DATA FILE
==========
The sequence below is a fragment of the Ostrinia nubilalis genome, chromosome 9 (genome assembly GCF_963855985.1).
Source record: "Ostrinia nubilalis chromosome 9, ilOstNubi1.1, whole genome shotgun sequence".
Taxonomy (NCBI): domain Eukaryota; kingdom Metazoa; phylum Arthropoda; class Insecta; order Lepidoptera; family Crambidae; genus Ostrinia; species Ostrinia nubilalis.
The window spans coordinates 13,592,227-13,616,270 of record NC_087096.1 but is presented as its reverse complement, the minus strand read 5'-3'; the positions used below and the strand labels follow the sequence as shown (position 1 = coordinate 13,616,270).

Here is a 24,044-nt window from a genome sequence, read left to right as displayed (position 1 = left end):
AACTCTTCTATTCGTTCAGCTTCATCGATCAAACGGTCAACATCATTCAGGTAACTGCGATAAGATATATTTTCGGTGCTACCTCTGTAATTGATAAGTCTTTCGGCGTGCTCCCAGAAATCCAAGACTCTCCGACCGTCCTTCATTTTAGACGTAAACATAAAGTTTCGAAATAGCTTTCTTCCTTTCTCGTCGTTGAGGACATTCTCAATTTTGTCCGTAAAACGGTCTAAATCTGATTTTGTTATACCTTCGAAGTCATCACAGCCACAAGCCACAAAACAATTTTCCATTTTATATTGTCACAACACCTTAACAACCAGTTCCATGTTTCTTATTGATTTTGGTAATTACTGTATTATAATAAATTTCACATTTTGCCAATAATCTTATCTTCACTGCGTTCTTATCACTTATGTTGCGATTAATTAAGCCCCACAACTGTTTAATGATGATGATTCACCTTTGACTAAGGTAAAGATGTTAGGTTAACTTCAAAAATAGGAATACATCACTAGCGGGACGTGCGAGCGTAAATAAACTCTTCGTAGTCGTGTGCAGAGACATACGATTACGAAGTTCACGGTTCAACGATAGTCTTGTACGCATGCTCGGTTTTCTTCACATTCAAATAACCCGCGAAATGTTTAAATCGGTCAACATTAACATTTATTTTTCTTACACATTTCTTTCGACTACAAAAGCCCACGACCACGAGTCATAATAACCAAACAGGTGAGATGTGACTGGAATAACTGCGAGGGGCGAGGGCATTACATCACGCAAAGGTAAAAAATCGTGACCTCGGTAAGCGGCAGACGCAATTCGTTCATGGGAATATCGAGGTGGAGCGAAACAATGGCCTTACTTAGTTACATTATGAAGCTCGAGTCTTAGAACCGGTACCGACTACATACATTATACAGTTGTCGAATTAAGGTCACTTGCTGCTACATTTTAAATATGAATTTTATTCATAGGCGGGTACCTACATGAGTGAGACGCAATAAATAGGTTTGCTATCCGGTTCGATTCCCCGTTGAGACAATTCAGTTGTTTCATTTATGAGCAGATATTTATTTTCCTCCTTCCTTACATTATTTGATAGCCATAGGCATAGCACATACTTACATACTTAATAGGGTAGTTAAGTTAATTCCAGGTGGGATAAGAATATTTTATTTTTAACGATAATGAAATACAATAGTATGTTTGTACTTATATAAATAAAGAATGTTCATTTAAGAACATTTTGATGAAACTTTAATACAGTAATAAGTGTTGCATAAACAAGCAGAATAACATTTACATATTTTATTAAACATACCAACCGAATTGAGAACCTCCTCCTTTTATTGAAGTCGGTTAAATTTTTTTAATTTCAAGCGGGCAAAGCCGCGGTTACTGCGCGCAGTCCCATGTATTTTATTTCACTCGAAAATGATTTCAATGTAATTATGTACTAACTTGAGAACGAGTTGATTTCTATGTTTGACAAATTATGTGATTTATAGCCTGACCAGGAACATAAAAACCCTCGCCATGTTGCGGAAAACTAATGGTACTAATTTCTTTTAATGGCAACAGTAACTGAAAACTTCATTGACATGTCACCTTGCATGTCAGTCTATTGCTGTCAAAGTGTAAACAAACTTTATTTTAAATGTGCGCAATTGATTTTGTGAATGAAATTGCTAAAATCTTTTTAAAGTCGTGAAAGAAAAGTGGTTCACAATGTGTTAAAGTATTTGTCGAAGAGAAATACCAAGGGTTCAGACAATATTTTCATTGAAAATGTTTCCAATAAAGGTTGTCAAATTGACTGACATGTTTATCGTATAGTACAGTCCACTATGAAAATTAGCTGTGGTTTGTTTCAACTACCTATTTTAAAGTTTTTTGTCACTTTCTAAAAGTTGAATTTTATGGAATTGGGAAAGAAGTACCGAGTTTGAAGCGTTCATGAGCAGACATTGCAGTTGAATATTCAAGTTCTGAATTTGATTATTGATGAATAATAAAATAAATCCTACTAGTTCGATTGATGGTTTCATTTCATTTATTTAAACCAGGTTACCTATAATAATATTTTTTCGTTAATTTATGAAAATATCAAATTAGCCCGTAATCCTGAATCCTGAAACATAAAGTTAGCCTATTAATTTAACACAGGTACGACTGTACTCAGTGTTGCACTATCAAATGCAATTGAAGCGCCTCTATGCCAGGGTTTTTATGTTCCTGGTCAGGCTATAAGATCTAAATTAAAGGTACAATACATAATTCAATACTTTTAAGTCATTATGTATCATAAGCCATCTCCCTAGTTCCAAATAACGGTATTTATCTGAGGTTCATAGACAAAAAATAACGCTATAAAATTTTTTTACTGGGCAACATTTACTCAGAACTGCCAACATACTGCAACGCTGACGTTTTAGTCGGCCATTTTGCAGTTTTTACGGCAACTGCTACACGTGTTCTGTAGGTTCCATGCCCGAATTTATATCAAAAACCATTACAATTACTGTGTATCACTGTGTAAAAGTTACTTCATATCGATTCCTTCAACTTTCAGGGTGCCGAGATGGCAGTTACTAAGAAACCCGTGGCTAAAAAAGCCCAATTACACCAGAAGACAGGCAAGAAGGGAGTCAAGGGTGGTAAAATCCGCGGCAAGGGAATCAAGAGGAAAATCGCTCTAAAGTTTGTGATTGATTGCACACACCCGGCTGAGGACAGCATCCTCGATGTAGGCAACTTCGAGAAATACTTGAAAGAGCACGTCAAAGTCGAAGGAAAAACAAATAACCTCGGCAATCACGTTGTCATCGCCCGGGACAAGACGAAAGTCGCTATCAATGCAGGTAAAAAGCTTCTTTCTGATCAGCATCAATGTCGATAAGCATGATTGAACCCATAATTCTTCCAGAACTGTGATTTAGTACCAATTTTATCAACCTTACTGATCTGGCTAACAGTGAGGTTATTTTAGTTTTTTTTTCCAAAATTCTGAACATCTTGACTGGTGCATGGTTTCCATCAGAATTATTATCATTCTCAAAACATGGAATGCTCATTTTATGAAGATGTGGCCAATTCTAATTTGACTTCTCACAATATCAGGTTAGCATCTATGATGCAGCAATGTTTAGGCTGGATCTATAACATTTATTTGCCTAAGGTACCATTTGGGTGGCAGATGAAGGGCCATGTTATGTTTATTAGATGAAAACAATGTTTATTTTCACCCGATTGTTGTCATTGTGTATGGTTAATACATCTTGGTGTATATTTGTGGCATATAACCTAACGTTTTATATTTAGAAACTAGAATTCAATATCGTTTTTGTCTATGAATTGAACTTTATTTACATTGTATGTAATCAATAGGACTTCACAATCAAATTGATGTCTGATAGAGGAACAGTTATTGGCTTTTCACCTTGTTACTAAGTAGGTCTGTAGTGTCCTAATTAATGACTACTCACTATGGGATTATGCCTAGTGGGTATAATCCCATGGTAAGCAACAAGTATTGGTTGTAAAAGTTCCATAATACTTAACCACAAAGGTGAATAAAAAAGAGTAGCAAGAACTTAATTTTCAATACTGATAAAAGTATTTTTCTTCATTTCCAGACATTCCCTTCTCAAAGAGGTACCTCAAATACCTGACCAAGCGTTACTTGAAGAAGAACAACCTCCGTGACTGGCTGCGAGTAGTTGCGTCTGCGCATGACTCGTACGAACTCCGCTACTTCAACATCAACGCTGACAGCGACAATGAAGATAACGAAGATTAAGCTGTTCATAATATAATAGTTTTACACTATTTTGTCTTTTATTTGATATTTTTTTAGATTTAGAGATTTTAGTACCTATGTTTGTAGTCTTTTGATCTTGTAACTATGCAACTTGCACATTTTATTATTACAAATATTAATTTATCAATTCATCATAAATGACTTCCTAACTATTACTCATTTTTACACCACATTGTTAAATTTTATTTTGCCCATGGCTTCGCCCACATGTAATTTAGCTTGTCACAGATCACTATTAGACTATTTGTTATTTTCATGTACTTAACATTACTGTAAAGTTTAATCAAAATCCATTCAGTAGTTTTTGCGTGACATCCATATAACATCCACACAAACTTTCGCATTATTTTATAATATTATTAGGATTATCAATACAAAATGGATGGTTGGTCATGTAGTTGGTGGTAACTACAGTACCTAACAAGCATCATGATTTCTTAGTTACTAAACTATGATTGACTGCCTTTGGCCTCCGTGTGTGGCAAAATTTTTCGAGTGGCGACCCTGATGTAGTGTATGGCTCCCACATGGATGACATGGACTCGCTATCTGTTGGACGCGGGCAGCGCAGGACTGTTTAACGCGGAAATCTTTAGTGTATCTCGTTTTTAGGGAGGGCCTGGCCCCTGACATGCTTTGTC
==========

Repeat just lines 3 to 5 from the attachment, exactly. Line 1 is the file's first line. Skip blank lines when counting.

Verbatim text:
Taxonomy (NCBI): domain Eukaryota; kingdom Metazoa; phylum Arthropoda; class Insecta; order Lepidoptera; family Crambidae; genus Ostrinia; species Ostrinia nubilalis.
The window spans coordinates 13,592,227-13,616,270 of record NC_087096.1 but is presented as its reverse complement, the minus strand read 5'-3'; the positions used below and the strand labels follow the sequence as shown (position 1 = coordinate 13,616,270).

Here is a 24,044-nt window from a genome sequence, read left to right as displayed (position 1 = left end):